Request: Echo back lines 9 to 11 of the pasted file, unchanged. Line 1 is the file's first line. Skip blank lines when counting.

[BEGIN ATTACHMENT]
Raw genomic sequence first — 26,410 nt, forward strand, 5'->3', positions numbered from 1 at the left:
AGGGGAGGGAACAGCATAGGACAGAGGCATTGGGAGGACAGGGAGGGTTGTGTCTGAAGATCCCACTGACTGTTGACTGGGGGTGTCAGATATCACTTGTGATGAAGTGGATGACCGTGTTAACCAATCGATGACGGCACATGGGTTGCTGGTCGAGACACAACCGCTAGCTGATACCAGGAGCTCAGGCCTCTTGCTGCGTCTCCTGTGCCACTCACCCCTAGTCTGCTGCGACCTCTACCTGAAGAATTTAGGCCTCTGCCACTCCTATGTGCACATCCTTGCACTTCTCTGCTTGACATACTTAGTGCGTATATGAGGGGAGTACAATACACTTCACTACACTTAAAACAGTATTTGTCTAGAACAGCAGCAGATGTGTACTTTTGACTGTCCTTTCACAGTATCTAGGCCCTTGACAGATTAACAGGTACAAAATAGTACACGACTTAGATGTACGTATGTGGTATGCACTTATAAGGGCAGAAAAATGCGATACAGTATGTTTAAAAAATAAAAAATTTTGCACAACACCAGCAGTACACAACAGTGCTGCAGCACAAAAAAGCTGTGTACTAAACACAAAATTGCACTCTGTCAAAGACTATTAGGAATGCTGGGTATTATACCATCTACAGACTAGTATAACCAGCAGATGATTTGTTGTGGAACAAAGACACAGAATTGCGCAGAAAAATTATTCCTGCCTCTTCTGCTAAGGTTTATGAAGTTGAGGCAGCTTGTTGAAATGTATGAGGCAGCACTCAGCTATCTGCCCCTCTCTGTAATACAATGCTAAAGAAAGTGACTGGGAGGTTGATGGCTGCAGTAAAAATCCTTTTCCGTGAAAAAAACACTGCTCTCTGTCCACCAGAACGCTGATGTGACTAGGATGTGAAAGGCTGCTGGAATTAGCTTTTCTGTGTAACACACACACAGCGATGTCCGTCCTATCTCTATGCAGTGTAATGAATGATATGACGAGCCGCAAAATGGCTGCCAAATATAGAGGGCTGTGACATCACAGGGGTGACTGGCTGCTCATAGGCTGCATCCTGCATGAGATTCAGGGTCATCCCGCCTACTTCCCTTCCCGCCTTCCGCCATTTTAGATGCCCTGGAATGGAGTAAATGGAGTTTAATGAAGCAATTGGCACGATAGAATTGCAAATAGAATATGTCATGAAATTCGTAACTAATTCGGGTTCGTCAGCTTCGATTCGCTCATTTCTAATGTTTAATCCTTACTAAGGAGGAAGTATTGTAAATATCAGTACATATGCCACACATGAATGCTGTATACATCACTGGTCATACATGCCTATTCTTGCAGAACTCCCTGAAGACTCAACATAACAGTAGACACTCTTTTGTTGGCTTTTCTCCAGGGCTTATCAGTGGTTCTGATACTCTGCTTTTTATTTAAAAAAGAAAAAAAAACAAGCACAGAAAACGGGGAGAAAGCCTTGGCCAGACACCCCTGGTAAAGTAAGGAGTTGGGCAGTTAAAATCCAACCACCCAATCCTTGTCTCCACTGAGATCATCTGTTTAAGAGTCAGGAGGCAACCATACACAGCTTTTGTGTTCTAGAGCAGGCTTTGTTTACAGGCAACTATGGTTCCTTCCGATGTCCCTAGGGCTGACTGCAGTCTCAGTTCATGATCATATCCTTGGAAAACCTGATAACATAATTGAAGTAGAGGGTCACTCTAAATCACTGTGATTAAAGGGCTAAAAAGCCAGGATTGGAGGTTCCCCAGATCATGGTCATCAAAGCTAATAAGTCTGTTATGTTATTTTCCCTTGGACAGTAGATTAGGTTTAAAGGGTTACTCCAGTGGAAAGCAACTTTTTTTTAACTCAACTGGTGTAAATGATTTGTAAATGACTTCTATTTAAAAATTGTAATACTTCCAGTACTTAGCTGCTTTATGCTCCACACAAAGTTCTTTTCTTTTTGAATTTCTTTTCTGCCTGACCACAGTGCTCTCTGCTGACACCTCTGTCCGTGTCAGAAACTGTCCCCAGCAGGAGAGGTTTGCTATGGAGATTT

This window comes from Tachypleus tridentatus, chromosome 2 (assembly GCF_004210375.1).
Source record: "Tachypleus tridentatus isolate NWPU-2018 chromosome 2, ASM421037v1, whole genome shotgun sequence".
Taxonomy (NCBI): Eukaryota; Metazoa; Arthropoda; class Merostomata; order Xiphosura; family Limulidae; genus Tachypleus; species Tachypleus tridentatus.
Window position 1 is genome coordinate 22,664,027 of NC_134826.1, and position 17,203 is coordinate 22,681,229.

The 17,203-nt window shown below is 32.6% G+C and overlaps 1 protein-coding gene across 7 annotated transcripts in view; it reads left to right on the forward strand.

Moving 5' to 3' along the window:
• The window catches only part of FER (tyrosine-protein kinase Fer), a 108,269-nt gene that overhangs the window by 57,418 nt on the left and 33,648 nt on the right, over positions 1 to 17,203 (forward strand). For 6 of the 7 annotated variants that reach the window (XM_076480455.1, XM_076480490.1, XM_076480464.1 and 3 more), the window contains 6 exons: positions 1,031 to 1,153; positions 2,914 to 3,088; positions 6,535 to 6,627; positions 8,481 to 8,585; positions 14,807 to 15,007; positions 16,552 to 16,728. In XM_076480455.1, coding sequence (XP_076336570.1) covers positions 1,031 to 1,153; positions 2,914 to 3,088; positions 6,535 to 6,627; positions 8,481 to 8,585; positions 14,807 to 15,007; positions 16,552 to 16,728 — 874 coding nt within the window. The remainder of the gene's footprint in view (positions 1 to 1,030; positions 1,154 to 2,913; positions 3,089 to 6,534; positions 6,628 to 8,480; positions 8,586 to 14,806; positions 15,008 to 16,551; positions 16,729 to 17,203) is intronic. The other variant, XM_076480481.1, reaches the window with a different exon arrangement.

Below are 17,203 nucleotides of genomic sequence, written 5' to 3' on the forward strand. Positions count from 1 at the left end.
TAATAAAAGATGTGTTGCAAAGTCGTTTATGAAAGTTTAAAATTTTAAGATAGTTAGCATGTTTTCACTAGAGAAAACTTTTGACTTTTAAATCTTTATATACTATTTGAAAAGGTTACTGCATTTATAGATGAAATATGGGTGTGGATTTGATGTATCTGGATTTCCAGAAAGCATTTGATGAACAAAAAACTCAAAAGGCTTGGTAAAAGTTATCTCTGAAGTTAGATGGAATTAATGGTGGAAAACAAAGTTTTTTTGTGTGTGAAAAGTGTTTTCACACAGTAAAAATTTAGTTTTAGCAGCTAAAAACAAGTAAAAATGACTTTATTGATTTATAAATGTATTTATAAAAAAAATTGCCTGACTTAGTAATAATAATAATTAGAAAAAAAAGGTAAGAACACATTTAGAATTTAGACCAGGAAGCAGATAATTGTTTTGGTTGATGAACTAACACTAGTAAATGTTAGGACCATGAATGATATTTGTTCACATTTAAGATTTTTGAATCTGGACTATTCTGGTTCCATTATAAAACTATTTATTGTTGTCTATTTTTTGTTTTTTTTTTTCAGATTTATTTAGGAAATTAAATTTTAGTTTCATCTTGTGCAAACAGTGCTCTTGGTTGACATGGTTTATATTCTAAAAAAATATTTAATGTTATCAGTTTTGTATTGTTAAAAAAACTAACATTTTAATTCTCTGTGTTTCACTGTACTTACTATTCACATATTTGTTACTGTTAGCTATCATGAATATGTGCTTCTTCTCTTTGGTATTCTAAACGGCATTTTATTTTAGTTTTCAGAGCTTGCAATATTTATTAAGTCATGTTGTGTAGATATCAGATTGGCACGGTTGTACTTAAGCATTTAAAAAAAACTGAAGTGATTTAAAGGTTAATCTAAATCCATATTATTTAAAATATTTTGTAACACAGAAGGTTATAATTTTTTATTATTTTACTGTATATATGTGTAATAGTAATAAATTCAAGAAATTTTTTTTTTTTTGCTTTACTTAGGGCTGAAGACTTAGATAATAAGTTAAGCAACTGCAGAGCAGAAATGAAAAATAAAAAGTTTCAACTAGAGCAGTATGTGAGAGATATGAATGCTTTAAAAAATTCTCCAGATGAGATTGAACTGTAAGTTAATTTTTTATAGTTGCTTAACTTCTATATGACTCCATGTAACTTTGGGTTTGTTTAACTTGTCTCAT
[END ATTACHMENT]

• The window catches only part of FER (tyrosine-protein kinase Fer), a 108,269-nt gene that overhangs the window by 57,418 nt on the left and 33,648 nt on the right, over positions 1 to 17,203 (forward strand). For 6 of the 7 annotated variants that reach the window (XM_076480455.1, XM_076480490.1, XM_076480464.1 and 3 more), the window contains 6 exons: positions 1,031 to 1,153; positions 2,914 to 3,088; positions 6,535 to 6,627; positions 8,481 to 8,585; positions 14,807 to 15,007; positions 16,552 to 16,728. In XM_076480455.1, coding sequence (XP_076336570.1) covers positions 1,031 to 1,153; positions 2,914 to 3,088; positions 6,535 to 6,627; positions 8,481 to 8,585; positions 14,807 to 15,007; positions 16,552 to 16,728 — 874 coding nt within the window. The remainder of the gene's footprint in view (positions 1 to 1,030; positions 1,154 to 2,913; positions 3,089 to 6,534; positions 6,628 to 8,480; positions 8,586 to 14,806; positions 15,008 to 16,551; positions 16,729 to 17,203) is intronic. The other variant, XM_076480481.1, reaches the window with a different exon arrangement.

Below are 17,203 nucleotides of genomic sequence, written 5' to 3' on the forward strand. Positions count from 1 at the left end.
TAATAAAAGATGTGTTGCAAAGTCGTTTATGAAAGTTTAAAATTTTAAGATAGTTAGCATGTTTTCACTAGAGAAAACTTTTGACTTTTAAATCTTTATATACTATTTGAAAAGGTTACTGCATTTATAGATGAAATATGGGTGTGGATTTGATGTATCTGGATTTCCAGAAAGCATTTGATGAACAAAAAACTCAAAAGGCTTGGTAAAAGTTATCTCTGAAGTTAGATGGAATTAATGGTGGAAAACAAAGTTTTTTTGTGTGTGAAAAGTGTTTTCACACAGTAAAAATTTAGTTTTAGCAGCTAAAAACAAGTAAAAATGACTTTATTGATTTATAAATGTATTTATAAAAAAAATTGCCTGACTTAGTAATAATAATAATTAGAAAAAAAAGGTAAGAACACATTTAGAATTTAGACCAGGAAGCAGATAATTGTTTTGGTTGATGAACTAACACTAGTAAATGTTAGGACCATGAATGATATTTGTTCACATTTAAGATTTTTGAATCTGGACTATTCTGGTTCCATTATAAAACTATTTATTGTTGTCTATTTTTTGTTTTTTTTTTTCAGATTTATTTAGGAAATTAAATTTTAGTTTCATCTTGTGCAAACAGTGCTCTTGGTTGACATGGTTTATATTCTAAAAAAATATTTAATGTTATCAGTTTTGTATTGTTAAAAAAACTAACATTTTAATTCTCTGTGTTTCACTGTACTTACTATTCACATATTTGTTACTGTTAGCTATCATGAATATGTGCTTCTTCTCTTTGGTATTCTAAACGGCATTTTATTTTAGTTTTCAGAGCTTGCAATATTTATTAAGTCATGTTGTGTAGATATCAGATTGGCACGGTTGTACTTAAGCATTTAAAAAAAACTGAAGTGATTTAAAGGTTAATCTAAATCCATATTATTTAAAATATTTTGTAACACAGAAGGTTATAATTTTTTATTATTTTACTGTATATATGTGTAATAGTAATAAATTCAAGAAATTTTTTTTTTTTTGCTTTACTTAGGGCTGAAGACTTAGATAATAAGTTAAGCAACTGCAGAGCAGAAATGAAAAATAAAAAGTTTCAACTAGAGCAGTATGTGAGAGATATGAATGCTTTAAAAAATTCTCCAGATGAGATTGAACTGTAAGTTAATTTTTTATAGTTGCTTAACTTCTATATGACTCCATGTAACTTTGGGTTTGTTTAACTTGTCTCAT